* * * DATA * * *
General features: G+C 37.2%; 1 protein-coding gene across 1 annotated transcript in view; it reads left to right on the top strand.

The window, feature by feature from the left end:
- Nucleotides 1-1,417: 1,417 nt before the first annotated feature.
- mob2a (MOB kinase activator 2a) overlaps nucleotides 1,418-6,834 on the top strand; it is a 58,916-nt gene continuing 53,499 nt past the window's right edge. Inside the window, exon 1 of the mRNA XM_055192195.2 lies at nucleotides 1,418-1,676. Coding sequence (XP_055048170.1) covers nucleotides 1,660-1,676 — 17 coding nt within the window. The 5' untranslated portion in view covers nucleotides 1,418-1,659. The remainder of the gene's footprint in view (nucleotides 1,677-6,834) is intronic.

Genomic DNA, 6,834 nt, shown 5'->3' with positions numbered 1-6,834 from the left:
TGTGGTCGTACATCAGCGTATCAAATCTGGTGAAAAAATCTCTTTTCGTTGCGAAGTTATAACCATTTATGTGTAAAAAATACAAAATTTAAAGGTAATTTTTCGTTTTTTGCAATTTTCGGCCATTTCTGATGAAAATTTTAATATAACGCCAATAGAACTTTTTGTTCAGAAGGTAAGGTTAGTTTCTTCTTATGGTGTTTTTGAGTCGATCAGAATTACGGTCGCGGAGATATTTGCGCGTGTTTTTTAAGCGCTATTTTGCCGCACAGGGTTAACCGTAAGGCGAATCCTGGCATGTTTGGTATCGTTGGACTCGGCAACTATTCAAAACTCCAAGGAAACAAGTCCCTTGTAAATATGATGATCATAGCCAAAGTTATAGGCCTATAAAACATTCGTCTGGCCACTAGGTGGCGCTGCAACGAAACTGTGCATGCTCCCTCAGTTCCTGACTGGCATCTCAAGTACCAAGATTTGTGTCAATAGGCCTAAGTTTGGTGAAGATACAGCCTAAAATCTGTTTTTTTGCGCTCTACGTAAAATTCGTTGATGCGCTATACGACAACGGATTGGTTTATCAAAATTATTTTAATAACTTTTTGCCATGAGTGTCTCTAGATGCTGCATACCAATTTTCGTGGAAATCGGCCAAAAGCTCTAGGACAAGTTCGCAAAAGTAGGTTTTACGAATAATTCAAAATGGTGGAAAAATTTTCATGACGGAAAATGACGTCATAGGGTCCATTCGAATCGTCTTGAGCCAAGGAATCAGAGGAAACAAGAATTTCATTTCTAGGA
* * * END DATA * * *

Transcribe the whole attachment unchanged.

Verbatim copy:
General features: G+C 37.2%; 1 protein-coding gene across 1 annotated transcript in view; it reads left to right on the top strand.

The window, feature by feature from the left end:
- Nucleotides 1-1,417: 1,417 nt before the first annotated feature.
- mob2a (MOB kinase activator 2a) overlaps nucleotides 1,418-6,834 on the top strand; it is a 58,916-nt gene continuing 53,499 nt past the window's right edge. Inside the window, exon 1 of the mRNA XM_055192195.2 lies at nucleotides 1,418-1,676. Coding sequence (XP_055048170.1) covers nucleotides 1,660-1,676 — 17 coding nt within the window. The 5' untranslated portion in view covers nucleotides 1,418-1,659. The remainder of the gene's footprint in view (nucleotides 1,677-6,834) is intronic.

Genomic DNA, 6,834 nt, shown 5'->3' with positions numbered 1-6,834 from the left:
TGTGGTCGTACATCAGCGTATCAAATCTGGTGAAAAAATCTCTTTTCGTTGCGAAGTTATAACCATTTATGTGTAAAAAATACAAAATTTAAAGGTAATTTTTCGTTTTTTGCAATTTTCGGCCATTTCTGATGAAAATTTTAATATAACGCCAATAGAACTTTTTGTTCAGAAGGTAAGGTTAGTTTCTTCTTATGGTGTTTTTGAGTCGATCAGAATTACGGTCGCGGAGATATTTGCGCGTGTTTTTTAAGCGCTATTTTGCCGCACAGGGTTAACCGTAAGGCGAATCCTGGCATGTTTGGTATCGTTGGACTCGGCAACTATTCAAAACTCCAAGGAAACAAGTCCCTTGTAAATATGATGATCATAGCCAAAGTTATAGGCCTATAAAACATTCGTCTGGCCACTAGGTGGCGCTGCAACGAAACTGTGCATGCTCCCTCAGTTCCTGACTGGCATCTCAAGTACCAAGATTTGTGTCAATAGGCCTAAGTTTGGTGAAGATACAGCCTAAAATCTGTTTTTTTGCGCTCTACGTAAAATTCGTTGATGCGCTATACGACAACGGATTGGTTTATCAAAATTATTTTAATAACTTTTTGCCATGAGTGTCTCTAGATGCTGCATACCAATTTTCGTGGAAATCGGCCAAAAGCTCTAGGACAAGTTCGCAAAAGTAGGTTTTACGAATAATTCAAAATGGTGGAAAAATTTTCATGACGGAAAATGACGTCATAGGGTCCATTCGAATCGTCTTGAGCCAAGGAATCAGAGGAAACAAGAATTTCATTTCTAGGA